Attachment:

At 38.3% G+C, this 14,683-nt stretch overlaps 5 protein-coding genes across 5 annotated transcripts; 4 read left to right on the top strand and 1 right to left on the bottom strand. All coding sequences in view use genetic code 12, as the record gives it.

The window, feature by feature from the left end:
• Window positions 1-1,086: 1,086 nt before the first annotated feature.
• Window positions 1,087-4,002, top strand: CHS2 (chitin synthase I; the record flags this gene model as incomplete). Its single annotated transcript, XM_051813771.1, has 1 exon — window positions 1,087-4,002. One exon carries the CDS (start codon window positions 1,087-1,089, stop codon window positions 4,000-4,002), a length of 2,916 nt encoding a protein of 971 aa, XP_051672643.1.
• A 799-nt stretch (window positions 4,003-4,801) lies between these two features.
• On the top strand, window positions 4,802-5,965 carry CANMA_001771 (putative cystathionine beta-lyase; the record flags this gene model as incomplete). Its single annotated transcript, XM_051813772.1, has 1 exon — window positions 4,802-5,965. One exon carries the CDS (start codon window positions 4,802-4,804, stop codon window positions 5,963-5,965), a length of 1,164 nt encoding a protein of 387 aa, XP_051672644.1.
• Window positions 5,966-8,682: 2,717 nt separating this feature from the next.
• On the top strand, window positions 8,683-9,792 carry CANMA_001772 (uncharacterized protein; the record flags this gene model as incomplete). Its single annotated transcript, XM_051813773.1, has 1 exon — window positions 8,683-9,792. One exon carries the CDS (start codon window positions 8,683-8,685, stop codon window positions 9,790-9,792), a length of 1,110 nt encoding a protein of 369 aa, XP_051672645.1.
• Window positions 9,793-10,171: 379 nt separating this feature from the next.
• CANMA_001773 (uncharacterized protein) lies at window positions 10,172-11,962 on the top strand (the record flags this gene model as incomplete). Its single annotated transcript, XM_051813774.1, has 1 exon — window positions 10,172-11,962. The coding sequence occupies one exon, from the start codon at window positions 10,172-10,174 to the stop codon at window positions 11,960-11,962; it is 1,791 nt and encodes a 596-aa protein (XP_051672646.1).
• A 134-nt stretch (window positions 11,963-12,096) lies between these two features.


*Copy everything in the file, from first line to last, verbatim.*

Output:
At 38.3% G+C, this 14,683-nt stretch overlaps 5 protein-coding genes across 5 annotated transcripts; 4 read left to right on the top strand and 1 right to left on the bottom strand. All coding sequences in view use genetic code 12, as the record gives it.

The window, feature by feature from the left end:
• Window positions 1-1,086: 1,086 nt before the first annotated feature.
• Window positions 1,087-4,002, top strand: CHS2 (chitin synthase I; the record flags this gene model as incomplete). Its single annotated transcript, XM_051813771.1, has 1 exon — window positions 1,087-4,002. One exon carries the CDS (start codon window positions 1,087-1,089, stop codon window positions 4,000-4,002), a length of 2,916 nt encoding a protein of 971 aa, XP_051672643.1.
• A 799-nt stretch (window positions 4,003-4,801) lies between these two features.
• On the top strand, window positions 4,802-5,965 carry CANMA_001771 (putative cystathionine beta-lyase; the record flags this gene model as incomplete). Its single annotated transcript, XM_051813772.1, has 1 exon — window positions 4,802-5,965. One exon carries the CDS (start codon window positions 4,802-4,804, stop codon window positions 5,963-5,965), a length of 1,164 nt encoding a protein of 387 aa, XP_051672644.1.
• Window positions 5,966-8,682: 2,717 nt separating this feature from the next.
• On the top strand, window positions 8,683-9,792 carry CANMA_001772 (uncharacterized protein; the record flags this gene model as incomplete). Its single annotated transcript, XM_051813773.1, has 1 exon — window positions 8,683-9,792. One exon carries the CDS (start codon window positions 8,683-8,685, stop codon window positions 9,790-9,792), a length of 1,110 nt encoding a protein of 369 aa, XP_051672645.1.
• Window positions 9,793-10,171: 379 nt separating this feature from the next.
• CANMA_001773 (uncharacterized protein) lies at window positions 10,172-11,962 on the top strand (the record flags this gene model as incomplete). Its single annotated transcript, XM_051813774.1, has 1 exon — window positions 10,172-11,962. The coding sequence occupies one exon, from the start codon at window positions 10,172-10,174 to the stop codon at window positions 11,960-11,962; it is 1,791 nt and encodes a 596-aa protein (XP_051672646.1).
• A 134-nt stretch (window positions 11,963-12,096) lies between these two features.